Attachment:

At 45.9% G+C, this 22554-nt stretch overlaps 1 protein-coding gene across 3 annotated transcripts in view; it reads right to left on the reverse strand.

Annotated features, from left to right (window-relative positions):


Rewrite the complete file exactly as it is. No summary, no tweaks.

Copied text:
At 45.9% G+C, this 22554-nt stretch overlaps 1 protein-coding gene across 3 annotated transcripts in view; it reads right to left on the reverse strand.

Annotated features, from left to right (window-relative positions):